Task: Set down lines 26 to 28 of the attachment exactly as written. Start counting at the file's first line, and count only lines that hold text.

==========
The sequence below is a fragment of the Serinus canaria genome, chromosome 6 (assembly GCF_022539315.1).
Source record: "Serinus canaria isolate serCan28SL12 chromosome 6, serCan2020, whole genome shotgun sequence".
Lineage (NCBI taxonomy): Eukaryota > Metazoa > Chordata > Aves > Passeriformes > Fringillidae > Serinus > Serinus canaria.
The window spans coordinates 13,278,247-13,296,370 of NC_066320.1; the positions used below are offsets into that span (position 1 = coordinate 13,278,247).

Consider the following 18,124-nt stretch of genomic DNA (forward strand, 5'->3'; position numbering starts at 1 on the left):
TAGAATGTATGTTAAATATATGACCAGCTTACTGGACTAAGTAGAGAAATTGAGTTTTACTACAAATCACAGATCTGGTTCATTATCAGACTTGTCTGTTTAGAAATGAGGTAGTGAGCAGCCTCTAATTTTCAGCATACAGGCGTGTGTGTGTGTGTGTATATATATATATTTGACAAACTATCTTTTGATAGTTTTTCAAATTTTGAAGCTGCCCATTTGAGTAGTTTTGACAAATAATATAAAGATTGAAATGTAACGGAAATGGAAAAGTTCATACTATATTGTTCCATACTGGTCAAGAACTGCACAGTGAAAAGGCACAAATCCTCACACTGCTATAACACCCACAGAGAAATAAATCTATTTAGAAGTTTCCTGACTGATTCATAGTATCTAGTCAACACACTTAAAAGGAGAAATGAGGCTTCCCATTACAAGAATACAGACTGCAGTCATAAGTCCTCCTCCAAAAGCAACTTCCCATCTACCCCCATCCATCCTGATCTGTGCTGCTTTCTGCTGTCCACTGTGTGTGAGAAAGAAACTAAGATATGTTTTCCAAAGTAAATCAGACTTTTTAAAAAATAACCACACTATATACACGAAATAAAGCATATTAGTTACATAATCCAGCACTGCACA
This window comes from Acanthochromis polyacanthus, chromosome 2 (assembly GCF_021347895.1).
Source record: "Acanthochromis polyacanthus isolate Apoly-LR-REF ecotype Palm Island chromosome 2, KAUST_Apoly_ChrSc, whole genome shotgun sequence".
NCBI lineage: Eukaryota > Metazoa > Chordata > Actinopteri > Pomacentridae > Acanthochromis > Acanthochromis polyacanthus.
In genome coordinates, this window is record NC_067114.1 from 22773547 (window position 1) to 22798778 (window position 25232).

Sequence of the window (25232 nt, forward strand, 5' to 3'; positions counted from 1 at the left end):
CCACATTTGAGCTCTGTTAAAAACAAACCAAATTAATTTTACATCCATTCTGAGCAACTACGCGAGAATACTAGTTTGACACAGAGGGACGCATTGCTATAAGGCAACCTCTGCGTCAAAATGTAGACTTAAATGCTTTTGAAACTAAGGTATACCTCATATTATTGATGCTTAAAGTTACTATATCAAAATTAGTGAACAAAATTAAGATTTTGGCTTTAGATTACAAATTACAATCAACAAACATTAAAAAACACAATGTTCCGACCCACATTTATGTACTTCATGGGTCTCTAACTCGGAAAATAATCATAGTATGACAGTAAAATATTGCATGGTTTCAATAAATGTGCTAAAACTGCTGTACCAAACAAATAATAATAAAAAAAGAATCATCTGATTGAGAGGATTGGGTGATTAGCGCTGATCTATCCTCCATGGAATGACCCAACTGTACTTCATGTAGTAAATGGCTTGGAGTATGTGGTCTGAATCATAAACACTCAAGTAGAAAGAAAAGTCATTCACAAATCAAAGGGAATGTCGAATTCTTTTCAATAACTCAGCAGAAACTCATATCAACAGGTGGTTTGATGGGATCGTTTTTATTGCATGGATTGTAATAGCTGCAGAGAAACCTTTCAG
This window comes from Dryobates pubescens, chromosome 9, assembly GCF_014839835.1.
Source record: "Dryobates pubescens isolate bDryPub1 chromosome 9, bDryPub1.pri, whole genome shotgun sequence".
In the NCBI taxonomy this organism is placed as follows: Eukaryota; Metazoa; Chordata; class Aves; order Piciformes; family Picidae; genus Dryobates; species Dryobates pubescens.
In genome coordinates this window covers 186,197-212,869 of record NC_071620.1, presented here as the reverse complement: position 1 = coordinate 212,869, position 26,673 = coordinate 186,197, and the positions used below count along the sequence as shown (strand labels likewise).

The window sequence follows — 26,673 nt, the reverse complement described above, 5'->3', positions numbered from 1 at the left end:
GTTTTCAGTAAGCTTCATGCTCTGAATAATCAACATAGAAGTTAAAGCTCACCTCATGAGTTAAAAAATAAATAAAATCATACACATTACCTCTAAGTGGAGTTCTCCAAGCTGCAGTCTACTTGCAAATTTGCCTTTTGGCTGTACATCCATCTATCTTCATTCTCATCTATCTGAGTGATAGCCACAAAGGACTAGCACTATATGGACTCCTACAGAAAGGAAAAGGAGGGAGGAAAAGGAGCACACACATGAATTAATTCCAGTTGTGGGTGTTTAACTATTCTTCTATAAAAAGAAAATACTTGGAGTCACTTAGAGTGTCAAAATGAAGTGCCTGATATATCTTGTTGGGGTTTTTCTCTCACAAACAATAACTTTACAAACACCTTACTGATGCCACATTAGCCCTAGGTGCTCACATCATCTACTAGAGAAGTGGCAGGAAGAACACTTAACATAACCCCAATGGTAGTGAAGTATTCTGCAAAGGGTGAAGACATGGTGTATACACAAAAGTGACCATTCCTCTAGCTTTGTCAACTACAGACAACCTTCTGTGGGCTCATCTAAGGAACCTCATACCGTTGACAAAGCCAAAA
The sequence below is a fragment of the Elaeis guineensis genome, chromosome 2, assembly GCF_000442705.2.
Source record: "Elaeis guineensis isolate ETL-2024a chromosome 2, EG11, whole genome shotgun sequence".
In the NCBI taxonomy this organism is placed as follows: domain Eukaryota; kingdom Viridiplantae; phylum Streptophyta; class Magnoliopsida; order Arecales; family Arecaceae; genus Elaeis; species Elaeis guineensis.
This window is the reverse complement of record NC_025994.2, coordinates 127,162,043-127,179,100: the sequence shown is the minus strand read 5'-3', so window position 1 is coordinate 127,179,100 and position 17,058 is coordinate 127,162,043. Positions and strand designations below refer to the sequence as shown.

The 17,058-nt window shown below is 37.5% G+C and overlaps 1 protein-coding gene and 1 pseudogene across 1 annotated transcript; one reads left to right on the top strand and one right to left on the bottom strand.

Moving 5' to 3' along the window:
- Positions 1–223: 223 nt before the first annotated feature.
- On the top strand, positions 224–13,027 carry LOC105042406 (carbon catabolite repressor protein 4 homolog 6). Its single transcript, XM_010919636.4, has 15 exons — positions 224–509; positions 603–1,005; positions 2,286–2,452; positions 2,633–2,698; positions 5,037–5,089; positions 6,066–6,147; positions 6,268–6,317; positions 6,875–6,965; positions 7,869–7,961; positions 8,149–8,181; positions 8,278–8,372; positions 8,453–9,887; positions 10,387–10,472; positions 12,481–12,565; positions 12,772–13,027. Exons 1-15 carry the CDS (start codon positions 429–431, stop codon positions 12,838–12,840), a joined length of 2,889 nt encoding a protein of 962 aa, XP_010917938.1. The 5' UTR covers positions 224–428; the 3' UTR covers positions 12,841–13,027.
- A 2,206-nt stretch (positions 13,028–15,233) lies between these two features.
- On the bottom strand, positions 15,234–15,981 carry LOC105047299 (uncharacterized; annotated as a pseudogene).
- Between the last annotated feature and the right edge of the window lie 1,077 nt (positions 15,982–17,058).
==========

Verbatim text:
- On the top strand, positions 224–13,027 carry LOC105042406 (carbon catabolite repressor protein 4 homolog 6). Its single transcript, XM_010919636.4, has 15 exons — positions 224–509; positions 603–1,005; positions 2,286–2,452; positions 2,633–2,698; positions 5,037–5,089; positions 6,066–6,147; positions 6,268–6,317; positions 6,875–6,965; positions 7,869–7,961; positions 8,149–8,181; positions 8,278–8,372; positions 8,453–9,887; positions 10,387–10,472; positions 12,481–12,565; positions 12,772–13,027. Exons 1-15 carry the CDS (start codon positions 429–431, stop codon positions 12,838–12,840), a joined length of 2,889 nt encoding a protein of 962 aa, XP_010917938.1. The 5' UTR covers positions 224–428; the 3' UTR covers positions 12,841–13,027.
- A 2,206-nt stretch (positions 13,028–15,233) lies between these two features.
- On the bottom strand, positions 15,234–15,981 carry LOC105047299 (uncharacterized; annotated as a pseudogene).